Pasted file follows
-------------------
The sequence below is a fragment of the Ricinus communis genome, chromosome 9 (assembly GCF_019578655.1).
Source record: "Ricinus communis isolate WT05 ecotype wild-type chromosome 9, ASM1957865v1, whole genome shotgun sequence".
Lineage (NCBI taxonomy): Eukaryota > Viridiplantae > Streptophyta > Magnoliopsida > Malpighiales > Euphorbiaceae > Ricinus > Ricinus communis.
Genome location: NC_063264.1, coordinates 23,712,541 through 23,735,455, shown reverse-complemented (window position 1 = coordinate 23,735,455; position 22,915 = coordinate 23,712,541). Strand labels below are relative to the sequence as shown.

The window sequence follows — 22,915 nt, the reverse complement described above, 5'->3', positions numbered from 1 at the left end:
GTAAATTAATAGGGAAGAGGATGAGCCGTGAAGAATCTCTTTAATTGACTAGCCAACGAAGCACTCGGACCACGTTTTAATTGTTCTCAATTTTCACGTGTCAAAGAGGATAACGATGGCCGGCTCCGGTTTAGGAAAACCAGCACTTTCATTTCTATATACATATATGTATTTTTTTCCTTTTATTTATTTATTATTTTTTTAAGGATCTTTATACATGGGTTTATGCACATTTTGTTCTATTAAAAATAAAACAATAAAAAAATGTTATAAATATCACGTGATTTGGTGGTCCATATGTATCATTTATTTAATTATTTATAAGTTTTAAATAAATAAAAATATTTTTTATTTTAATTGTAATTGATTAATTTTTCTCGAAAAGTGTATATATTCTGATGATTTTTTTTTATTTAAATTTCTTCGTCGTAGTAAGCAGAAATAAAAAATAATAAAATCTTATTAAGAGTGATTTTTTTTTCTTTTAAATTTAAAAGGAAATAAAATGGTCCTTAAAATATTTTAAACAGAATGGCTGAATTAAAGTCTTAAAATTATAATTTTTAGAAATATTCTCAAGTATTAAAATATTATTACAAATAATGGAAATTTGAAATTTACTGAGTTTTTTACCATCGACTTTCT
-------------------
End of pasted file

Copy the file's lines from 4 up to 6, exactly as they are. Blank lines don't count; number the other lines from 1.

Genome location: NC_063264.1, coordinates 23,712,541 through 23,735,455, shown reverse-complemented (window position 1 = coordinate 23,735,455; position 22,915 = coordinate 23,712,541). Strand labels below are relative to the sequence as shown.

The window sequence follows — 22,915 nt, the reverse complement described above, 5'->3', positions numbered from 1 at the left end:
GTAAATTAATAGGGAAGAGGATGAGCCGTGAAGAATCTCTTTAATTGACTAGCCAACGAAGCACTCGGACCACGTTTTAATTGTTCTCAATTTTCACGTGTCAAAGAGGATAACGATGGCCGGCTCCGGTTTAGGAAAACCAGCACTTTCATTTCTATATACATATATGTATTTTTTTCCTTTTATTTATTTATTATTTTTTTAAGGATCTTTATACATGGGTTTATGCACATTTTGTTCTATTAAAAATAAAACAATAAAAAAATGTTATAAATATCACGTGATTTGGTGGTCCATATGTATCATTTATTTAATTATTTATAAGTTTTAAATAAATAAAAATATTTTTTATTTTAATTGTAATTGATTAATTTTTCTCGAAAAGTGTATATATTCTGATGATTTTTTTTTATTTAAATTTCTTCGTCGTAGTAAGCAGAAATAAAAAATAATAAAATCTTATTAAGAGTGATTTTTTTTTCTTTTAAATTTAAAAGGAAATAAAATGGTCCTTAAAATATTTTAAACAGAATGGCTGAATTAAAGTCTTAAAATTATAATTTTTAGAAATATTCTCAAGTATTAAAATATTATTACAAATAATGGAAATTTGAAATTTACTGAGTTTTTTACCATCGACTTTCT